Headline : What is share buyback?
Why in news?
- With prominent companies such as Infosys, TCS and L&T having gone for a share buyback, here is a low-down on the mechanism and the reasons for firms taking such a step.
What is a buyback?
- A buyback is a mechanism through which a listed company buys back shares from the market.
- A buyback can be done either through open market purchases or through the tender offer route.
- Under the open market mechanism, the company buys back the shares from the secondary market while under tender offer, shareholders can tender their shares during the buyback offer.
- Historically, most companies had preferred the open market route.
Why does a firm go in for a buyback?
- Buybacks are typically done when a company has a significant cash reserve and feels that the shares are not fairly valued at the current market price.
- Since the shares that are bought back are extinguished, the stake of the remaining shareholders rise.
- Promoters also use this mechanism to tighten their grip on the firm.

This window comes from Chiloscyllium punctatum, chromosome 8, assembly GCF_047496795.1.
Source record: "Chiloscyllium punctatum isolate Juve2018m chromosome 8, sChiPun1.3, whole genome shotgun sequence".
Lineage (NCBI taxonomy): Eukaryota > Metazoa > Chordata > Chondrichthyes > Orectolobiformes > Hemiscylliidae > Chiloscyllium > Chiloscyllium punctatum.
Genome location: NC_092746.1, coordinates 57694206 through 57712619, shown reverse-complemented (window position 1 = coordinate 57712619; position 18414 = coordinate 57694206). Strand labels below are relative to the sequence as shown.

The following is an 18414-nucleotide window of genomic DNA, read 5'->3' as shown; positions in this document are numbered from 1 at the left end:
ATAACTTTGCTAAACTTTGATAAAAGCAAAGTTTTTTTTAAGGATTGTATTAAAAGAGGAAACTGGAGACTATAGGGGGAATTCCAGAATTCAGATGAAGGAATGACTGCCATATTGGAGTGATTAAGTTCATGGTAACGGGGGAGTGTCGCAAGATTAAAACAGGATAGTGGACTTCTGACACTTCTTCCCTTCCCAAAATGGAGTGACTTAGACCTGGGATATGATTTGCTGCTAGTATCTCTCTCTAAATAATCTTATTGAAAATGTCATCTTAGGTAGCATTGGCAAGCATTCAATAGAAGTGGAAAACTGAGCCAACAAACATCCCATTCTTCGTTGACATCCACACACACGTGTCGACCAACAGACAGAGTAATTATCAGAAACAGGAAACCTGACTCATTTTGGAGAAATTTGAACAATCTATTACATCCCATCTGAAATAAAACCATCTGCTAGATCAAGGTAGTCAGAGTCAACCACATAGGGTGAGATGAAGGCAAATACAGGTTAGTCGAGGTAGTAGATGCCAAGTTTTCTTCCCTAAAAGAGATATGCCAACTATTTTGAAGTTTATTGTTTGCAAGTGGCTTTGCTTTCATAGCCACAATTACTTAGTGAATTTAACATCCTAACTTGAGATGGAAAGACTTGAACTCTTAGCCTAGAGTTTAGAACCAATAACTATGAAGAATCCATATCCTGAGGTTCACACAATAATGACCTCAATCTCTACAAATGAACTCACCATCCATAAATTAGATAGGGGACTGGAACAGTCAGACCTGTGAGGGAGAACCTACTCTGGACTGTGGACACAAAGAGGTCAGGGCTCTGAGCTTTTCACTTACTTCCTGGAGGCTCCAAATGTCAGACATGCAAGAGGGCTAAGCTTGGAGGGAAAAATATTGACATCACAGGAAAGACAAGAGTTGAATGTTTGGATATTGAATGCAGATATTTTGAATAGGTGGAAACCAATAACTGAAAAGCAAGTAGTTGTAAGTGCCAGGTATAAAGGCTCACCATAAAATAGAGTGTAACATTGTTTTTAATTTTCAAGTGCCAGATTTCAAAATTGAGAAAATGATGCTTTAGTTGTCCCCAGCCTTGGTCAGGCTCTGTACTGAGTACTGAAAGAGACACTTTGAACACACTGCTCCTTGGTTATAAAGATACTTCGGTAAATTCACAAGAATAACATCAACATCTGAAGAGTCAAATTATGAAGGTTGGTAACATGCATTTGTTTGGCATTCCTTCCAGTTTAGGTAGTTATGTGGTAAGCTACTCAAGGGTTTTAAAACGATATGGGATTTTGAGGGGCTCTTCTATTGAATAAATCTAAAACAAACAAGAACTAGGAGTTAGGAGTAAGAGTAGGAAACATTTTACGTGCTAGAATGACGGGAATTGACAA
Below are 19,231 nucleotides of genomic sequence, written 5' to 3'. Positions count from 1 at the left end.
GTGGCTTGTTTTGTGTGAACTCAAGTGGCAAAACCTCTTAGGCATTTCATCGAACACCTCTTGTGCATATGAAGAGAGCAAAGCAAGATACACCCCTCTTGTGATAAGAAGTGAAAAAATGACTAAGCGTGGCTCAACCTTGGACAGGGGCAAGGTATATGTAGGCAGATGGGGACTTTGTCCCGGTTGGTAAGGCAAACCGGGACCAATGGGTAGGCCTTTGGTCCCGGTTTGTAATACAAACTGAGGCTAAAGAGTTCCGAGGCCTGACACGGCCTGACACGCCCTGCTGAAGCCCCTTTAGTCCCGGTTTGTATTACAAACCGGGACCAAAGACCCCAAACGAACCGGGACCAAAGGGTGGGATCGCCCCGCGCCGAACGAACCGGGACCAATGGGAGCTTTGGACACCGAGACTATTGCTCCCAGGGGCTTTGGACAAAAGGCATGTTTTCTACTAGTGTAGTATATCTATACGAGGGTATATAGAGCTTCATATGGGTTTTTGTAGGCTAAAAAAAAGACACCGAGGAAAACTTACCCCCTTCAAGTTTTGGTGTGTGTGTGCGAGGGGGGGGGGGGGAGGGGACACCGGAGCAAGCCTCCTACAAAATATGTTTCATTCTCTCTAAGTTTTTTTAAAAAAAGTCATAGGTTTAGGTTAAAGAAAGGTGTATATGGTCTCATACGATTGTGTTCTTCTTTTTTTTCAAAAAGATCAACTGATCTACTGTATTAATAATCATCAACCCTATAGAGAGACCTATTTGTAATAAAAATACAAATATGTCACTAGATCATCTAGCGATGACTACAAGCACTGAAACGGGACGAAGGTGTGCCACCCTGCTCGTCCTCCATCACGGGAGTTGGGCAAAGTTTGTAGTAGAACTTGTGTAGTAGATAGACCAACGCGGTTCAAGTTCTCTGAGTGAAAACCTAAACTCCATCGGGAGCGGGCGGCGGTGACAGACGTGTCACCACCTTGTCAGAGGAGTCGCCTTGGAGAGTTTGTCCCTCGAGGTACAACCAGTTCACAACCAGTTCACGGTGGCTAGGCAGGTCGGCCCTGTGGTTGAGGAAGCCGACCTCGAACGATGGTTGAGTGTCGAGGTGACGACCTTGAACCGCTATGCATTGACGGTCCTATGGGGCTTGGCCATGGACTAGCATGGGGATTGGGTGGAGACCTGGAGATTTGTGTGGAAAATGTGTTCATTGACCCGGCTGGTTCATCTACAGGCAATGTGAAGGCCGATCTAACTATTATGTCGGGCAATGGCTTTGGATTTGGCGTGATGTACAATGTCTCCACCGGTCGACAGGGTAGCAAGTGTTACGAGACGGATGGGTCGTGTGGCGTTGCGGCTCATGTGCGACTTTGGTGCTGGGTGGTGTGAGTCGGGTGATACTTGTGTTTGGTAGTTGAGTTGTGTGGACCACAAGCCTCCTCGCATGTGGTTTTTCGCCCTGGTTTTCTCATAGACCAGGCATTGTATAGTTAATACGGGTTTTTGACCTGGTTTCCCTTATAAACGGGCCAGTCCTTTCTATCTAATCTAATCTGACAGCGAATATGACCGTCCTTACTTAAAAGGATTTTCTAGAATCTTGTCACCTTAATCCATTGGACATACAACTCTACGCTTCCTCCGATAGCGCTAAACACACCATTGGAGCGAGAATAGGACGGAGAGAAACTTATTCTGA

What are the benefits?
- Since the bought back shares are extinguished, the earnings per share (EPS) rise by default.
- Also, since a buyback is usually done at a price higher than the then prevailing market price, shareholders get an attractive exit option, especially when the shares are thinly traded.
- It is also more tax-efficient than dividends as a way to reward shareholders.
How can a company execute a buyback?
- A company can use a maximum of 25% of the aggregate of its free reserves and paid-up capital for a buyback. A special resolution needs to be passed at a general meeting.
- However, if the company plans to use less than 10% of its reserves then only a board resolution is required.
Can a firm opt for regular buybacks to boost EPS?
- A company cannot do a second buyback offer within one year from the date of the closure of the last buyback.
- Also, there are time-bound limitations on further share issuances like preferential allotment or bonus issue post a buyback.
- These checks have been put in place so that companies do not misuse the buyback mechanism.
Do retail investors get a reservation in buy back?
- The Securities and Exchange Board of India (SEBI) has recently revised the buy back regulations that stipulate 15% reservation for retail shareholders in a buy back offer.
- This gives retail investors a fair share in the offer, which otherwise could see large institutional investors tendering their shares leaving little or no room for small investors.